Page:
Blog ยป The top 7 mistakes people make when trying to teach their dog to come.

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The top 7 mistakes people make when trying to teach their dog to come.

Recall. It’s such an important skill to teach your dog, yet also such a difficult one to master.

It’s one of the most common questions I get asked as a trainer and one of the biggest frustrations for dog owners because their dog seems to want to do everything but come back to them. 

Unfortunately, recall just takes work – and lots of it. Dogs are not born with a ‘recall’ gene embedded into their DNA.   It’s also key that we don’t sabotage our own good work with behaviour that will discourage the dog from coming back to us.

Here are 7 mistakes to avoid when trying to teach your dog an effective recall.


MISTAKE NO 1:           PUNISHING THE DOG FOR COMING TO YOU

Common scenario: 
The owners take their dog to the off lead dog park.  They let the dog off the lead and Fido starts to wander off.   The owner calls him but he has already found another doggie playmate and they go racing off to the creek.  The owner chases after him but Fido thinks it’s a game and runs away from the owner.  Oh, this is fun!!  Fido then gets a sniff of a rabbit and takes off into the bushland.  After half an hour, Fido eventually comes back.  The first thing the owner does is yell at Fido and hit him hard.  ‘That will teach him!’, the owner says.  Well actually, it won’t. 

Dogs can’t process cause and effect in such an advanced way as we can. They can’t think back across the whole last hour and realise which part of it they are being punished for. For them, the last action they performed within 1-3 seconds is the one that caused the punishment from the owner. So in this situation, the dog has learned that when he comes to the owner, he will be punished. What do you think the dog is going to do next time?  That’s right – no way is he going to go back to his owner for a flogging! 

So whenever your dog comes back to you, no matter what they have done, aim to make frankfurts, cheese and chicken rain from the sky straight into your dog’s mouth! Make sure your dog knows that coming back was the best thing that dog has ever done.  What do you think the dog will do then?  ‘Oh wow, when I came back to Mum, she gave me a fresh piece of steak bigger than me!  I’m sure going to do that again!’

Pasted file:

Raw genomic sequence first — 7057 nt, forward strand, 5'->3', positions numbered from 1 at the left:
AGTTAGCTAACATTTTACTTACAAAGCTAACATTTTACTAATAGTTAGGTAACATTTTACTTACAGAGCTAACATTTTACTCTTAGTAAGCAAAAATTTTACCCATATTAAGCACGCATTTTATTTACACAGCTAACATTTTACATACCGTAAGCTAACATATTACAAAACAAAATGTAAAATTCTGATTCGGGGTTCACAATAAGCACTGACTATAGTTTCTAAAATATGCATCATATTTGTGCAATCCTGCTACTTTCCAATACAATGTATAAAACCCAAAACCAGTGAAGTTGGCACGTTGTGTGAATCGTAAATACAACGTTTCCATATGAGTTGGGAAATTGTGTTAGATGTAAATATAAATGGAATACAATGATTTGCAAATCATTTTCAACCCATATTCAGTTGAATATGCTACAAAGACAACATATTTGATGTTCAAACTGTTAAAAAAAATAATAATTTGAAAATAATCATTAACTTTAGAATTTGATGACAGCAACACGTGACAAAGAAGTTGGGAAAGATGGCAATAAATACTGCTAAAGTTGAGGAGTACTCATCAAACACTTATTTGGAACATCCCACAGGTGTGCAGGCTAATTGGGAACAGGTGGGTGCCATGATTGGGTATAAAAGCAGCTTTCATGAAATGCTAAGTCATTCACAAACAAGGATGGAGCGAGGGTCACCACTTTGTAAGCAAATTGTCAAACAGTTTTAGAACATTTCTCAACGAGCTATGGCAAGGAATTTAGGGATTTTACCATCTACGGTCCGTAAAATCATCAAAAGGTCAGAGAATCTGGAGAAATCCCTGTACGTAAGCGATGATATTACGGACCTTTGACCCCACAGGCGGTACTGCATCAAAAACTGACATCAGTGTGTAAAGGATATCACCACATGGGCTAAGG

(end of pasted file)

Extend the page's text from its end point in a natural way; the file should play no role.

MISTAKE 2:     YOU ARE BEING THE FUN POLICE!

I see this a lot.  Owners will get the dog to come to them to end a behaviour the dog is enjoying. For example, let’s go back to the dog park.  Jack is a Labrador and his owner takes him to the dog park.  He is happily playing with his doggie friends and having a great time.  His owner calls him over and he comes to her.  She pops him on the lead and puts him in the car and goes home. 

So what do you think Jack has learnt? 

When I come back to Mum, she puts me in the car and we go home.  But what did Jack want to do?  He wanted to keep playing with his doggie friends.  So to him COME = END OF PLAYING WITH HIS FRIENDS. 

What do you think Jack will do next time?  Yep, you guessed it, he isn’t going nowhere!  So if you want to get your dog home from the dog park, don’t call him to you – wait for an opportune time and go to him!

Another good way you can make sure going on lead doesn't predict the end of your dog having fun is by going to your dog and putting your dog on a lead at various times throughout the off lead play at the dog park.  Give him/her a very high value reward and then double this by letting them off the leash to play with their doggie friends again. That way, your dog won’t always being on a lead with going home.

MISTAKE 3:     ‘COME’ MEANS BAD EXPERIENCES

Polly the Poodle is at home, having a snooze and her owner calls her over.  Polly gets up from her snooze and goes to her owner.  Her owner picks her up and puts her in the bath.  Now Polly HATES baths.  She hates everything about baths. 

A few days later, Polly is again at home having a snooze.  Polly’s owner calls her.  Being the wonderful Polly she is, she gets up and goes over.  Polly’s owner restrains her and cuts her nails.  Polly HATES her nails being cut more than having a bath.

Polly is learning COME = BAD EXPERIENCES.  The next time Polly’s owner calls her, she is snoozing again.  But this time, she decides ‘no more bad experiences’ so she runs under the bed where she knows her owner cannot get to her.  That way, she can stop the bad experiences happening to her. 

MISTAKE 4:     YOU HAVEN'T TRAINED THE RECALL AND HAVE UNREALISTIC EXPECTATIONS (YOU HAVE SET THE DOG UP TO FAIL)

Dog owners seem to think that a little bit of training when the dog is a puppy is all the dog needs to become a well socialised, well trained dog.  Most owners do not put in the necessary amount of time, patience, dedication or work needed to get a reliable recall. They are not consistent in their training either. 

But the owners then expect the dog to perform the recall in the most difficult and distracting environments possible for the dog.  They have set the dog up to fail.